OPINION: This article contains commentary which reflects the author's opinion
A federal district judge has blocked the Biden administration’s mandate requiring COVID-19 vaccinations for workers in the federal Head Start early education program.
The preliminary injunction by U.S. District Judge Terry A. Doughty, in a challenge brought by 24 states, also blocks the mandate’s requirement that Head Start students age 2 or older wear masks while indoors or in close contact with others.
“If the executive branch is allowed to usurp the power of the legislative branch to make laws, then this country is no longer a democracy — it is a monarchy,” U.S. District Judge Terry Doughty wrote in a 32-page judicial order issued on Saturday.
“How far would they be able to go?” Doughty added. “Could the secretary mandate all children in the Head Start Program be vaccinated? Could the secretary mandate the parents and siblings of children in Head Start to take the COVID-19 vaccines? These examples may seem far-fetched, but so did the idea that vaccines could be mandated to millions of United States citizens.”
The judge continued, “A crossroad has clearly been reached in this country. If the executive branch is allowed to usurp the power of the legislative branch to make laws, then this country is no longer a democracy—it is a monarchy. This two-year pandemic has fatigued the entire country. However, this is not an excuse to forego the separation of powers.”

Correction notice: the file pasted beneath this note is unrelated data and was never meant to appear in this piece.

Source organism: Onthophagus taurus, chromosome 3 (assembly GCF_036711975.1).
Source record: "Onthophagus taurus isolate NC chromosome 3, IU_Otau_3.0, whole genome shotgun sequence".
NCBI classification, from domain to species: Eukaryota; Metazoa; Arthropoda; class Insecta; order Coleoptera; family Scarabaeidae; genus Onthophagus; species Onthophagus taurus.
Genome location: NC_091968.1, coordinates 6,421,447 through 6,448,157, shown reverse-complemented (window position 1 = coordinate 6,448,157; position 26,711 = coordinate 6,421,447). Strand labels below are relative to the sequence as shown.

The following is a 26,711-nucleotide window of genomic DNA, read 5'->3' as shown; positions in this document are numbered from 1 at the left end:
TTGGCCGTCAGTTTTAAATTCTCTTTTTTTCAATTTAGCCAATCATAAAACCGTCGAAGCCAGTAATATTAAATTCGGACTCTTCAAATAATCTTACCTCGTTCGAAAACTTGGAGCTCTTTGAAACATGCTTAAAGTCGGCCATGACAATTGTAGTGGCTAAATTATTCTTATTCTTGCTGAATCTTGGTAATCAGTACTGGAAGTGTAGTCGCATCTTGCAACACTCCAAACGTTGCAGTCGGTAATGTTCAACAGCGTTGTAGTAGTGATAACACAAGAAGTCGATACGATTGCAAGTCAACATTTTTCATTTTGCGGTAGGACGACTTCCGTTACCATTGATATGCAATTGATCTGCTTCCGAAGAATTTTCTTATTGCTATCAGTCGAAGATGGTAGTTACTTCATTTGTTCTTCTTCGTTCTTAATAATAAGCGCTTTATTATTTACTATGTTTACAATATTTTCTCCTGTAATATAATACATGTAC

Judge Doughty agreed with the 24 states who sued the Biden administration granted their request for a restraining order and injunction.
His ruling further prevents toddlers (two years of age and older) from being forced to wear face masks indoors and during outdoor activities that involve close contact with others.
Head Start programs are federally-funded for young children from low-income families.
“When this country’s founders declared independence on July 4, 1776, they sought a government much different from one involving the dictatorship of a king,” wrote the Trump-appointed judge.
The 24 states that signed on as plaintiffs in the legal action argue Biden and his administration enacted unconstitutional mandates for masks and vaccinations.
“Only Congress, as the legislative branch, has the authority to make laws,” they submitted. “The executive branch must take care that the laws be faithfully executed. Because the executive branch cannot make laws, it is given its power through acts of Congress.”
Judge Doughty disagreed with the Biden administration’s claim that they had the authority to issue the mandates under title 42 of the U.S. Code.
The Louisiana district court judge pointed to several high court opinions he deemed relevant. One was a decision from the late Supreme Court Justice Antonin Scalia in a 2014 case against the Environmental Protection Agency.
“When an agency claims to discover in a long-extant statute an unheralded power to regulate a significant portion of the American economy, we typically greet its announcement with a measure of skepticism,” Scalia wrote.
Doughty seemed equally skeptical of similarly expansive claims by Biden administrators in their effort to combat COVID-19.
“If Congress intended to allow OHS to be able to mandate vaccines for Head Start staff, volunteers, and contractors, Congress certainly hid it well,” opined the Trump appointee.
“If the walls of separation fall, the system of checks and balances created by the founders of this country will be destroyed,” said Doughty.